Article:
This thesis finds its origins in the debates that developed in the 1980s in Western Europe as to the role competition and private entrepreneurship should play in the provision of public transport services. At the time, observation of the debates showed there was widespread misunderstanding about the institutional changes put in place and the results obtained. Against that background, the research in this thesis centred around gaining a deeper understanding of the variety of institutional frameworks that can exist in the public transport sector and on how these develop, with as main focus the growing and evolving role of ‘competition’ as an institutional feature that can take many guises. The main research questions are:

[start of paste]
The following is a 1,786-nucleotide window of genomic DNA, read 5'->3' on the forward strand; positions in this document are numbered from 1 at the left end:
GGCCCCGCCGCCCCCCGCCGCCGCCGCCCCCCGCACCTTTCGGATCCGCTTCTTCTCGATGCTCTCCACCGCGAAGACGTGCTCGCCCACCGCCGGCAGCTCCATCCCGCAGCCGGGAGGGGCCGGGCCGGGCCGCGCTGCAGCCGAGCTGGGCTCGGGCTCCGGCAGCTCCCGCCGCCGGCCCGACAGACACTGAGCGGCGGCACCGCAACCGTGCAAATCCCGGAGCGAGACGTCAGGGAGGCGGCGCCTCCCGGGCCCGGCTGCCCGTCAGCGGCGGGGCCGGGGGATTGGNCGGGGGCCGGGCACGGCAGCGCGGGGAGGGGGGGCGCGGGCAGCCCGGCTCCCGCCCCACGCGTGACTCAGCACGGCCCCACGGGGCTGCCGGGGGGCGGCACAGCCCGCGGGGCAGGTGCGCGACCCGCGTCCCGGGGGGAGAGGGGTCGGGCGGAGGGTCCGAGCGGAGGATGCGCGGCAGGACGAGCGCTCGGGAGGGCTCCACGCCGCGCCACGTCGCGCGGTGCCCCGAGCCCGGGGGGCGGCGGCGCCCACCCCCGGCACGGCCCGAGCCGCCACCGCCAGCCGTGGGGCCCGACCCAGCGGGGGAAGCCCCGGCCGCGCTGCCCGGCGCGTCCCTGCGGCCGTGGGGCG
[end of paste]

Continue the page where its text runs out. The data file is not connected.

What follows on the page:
(i) What are the main institutional frameworks that have arisen in the European public transport sector since the pressure for a wider usage of ‘competition’ appeared in the 1980s?
(ii) How have these institutional frameworks fared since? In particular, what developments can be observed and what can be said about them?
(iii) What are the main resulting policy challenges and options?
Original languageEnglish
QualificationDoctor of Philosophy
Awarding Institution
Supervisors/Advisors
Award date29 Nov 2019
Print ISBNs978-94-6384-084-2
DOIs
Publication statusPublished - 2019

    Research areas

  • Competition, Competitive tendering, Deregulation, Public transport, Institutions

ID: 64745415